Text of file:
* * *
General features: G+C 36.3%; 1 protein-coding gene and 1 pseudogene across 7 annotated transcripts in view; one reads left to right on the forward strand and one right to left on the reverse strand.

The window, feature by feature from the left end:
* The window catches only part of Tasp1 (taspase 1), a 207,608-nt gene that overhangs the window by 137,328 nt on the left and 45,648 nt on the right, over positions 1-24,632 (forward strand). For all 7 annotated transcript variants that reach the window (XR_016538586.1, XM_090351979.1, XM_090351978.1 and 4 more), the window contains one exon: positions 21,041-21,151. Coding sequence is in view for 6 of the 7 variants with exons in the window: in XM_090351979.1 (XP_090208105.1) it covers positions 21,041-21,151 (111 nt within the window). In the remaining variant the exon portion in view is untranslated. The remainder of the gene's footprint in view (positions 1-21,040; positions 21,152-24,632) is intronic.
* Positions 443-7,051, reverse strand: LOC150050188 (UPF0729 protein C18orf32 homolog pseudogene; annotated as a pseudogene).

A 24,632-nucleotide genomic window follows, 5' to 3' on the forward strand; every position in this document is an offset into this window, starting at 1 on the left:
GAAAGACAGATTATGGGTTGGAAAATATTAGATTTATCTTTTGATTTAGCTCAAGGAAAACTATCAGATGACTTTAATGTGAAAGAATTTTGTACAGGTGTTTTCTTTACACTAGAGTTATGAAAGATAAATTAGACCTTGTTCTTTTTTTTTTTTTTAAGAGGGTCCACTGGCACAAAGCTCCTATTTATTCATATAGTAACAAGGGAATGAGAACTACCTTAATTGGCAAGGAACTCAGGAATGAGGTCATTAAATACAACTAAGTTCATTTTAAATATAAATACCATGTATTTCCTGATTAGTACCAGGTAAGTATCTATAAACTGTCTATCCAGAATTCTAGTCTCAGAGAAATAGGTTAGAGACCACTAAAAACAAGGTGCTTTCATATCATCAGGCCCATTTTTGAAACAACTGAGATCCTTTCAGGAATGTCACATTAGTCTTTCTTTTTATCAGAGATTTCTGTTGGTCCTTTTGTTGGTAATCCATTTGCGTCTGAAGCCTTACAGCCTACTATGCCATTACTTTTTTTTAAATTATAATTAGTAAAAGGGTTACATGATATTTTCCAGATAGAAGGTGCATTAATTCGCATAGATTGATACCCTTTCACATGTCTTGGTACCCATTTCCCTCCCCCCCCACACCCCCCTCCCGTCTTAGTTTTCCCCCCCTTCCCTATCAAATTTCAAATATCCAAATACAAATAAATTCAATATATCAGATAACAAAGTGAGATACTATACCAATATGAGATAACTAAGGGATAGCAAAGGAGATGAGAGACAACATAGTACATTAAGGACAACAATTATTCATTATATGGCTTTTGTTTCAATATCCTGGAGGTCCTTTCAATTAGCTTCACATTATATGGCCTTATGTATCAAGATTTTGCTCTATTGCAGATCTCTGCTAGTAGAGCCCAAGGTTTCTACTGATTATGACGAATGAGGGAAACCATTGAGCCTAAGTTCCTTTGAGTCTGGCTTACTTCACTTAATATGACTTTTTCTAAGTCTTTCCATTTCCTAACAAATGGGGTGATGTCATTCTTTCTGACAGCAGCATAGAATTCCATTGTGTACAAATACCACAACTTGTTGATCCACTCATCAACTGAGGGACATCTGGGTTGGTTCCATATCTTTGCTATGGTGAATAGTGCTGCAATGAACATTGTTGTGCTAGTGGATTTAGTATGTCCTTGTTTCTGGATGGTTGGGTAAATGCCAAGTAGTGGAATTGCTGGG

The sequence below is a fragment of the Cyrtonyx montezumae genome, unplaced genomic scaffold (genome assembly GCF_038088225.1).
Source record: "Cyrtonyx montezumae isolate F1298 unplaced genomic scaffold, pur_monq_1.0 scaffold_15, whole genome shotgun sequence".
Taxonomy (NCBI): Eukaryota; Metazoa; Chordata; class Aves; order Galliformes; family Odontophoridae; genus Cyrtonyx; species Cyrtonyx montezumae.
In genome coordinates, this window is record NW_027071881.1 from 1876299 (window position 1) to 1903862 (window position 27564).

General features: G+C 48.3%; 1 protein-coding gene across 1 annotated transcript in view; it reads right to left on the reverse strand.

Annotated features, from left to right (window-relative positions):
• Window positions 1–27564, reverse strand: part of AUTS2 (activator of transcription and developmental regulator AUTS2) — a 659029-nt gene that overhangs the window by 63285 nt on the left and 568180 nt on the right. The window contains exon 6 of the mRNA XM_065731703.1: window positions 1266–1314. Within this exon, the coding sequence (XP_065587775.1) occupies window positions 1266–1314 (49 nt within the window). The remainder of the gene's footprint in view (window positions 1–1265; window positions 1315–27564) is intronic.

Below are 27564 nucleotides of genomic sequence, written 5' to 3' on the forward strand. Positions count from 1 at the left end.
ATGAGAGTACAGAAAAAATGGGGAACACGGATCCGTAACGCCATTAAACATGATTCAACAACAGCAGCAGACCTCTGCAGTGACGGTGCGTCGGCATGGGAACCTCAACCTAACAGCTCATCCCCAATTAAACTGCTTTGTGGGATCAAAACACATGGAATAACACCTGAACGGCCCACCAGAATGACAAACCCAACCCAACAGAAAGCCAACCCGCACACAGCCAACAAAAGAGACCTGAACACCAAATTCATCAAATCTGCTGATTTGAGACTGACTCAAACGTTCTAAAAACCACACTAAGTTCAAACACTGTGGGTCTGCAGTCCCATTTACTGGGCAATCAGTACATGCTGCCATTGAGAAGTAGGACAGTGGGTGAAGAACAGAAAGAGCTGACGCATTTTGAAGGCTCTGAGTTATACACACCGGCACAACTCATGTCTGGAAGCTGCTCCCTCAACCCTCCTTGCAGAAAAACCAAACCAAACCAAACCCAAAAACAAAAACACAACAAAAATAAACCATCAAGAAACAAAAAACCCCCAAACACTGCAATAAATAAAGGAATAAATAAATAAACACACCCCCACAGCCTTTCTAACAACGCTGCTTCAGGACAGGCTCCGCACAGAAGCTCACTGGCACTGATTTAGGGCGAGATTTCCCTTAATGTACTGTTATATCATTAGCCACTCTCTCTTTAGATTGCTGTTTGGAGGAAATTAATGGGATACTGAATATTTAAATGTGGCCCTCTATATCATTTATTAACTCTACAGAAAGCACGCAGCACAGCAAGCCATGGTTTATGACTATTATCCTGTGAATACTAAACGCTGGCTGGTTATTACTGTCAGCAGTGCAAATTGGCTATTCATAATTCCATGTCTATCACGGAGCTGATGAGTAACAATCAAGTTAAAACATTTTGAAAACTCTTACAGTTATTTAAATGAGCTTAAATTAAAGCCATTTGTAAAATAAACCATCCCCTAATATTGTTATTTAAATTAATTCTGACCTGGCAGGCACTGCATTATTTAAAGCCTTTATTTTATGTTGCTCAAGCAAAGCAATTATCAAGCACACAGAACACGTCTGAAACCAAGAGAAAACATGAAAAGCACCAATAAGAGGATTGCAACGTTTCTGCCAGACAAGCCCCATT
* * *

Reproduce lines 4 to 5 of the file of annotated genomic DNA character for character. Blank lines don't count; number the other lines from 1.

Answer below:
* Positions 443-7,051, reverse strand: LOC150050188 (UPF0729 protein C18orf32 homolog pseudogene; annotated as a pseudogene).

A 24,632-nucleotide genomic window follows, 5' to 3' on the forward strand; every position in this document is an offset into this window, starting at 1 on the left: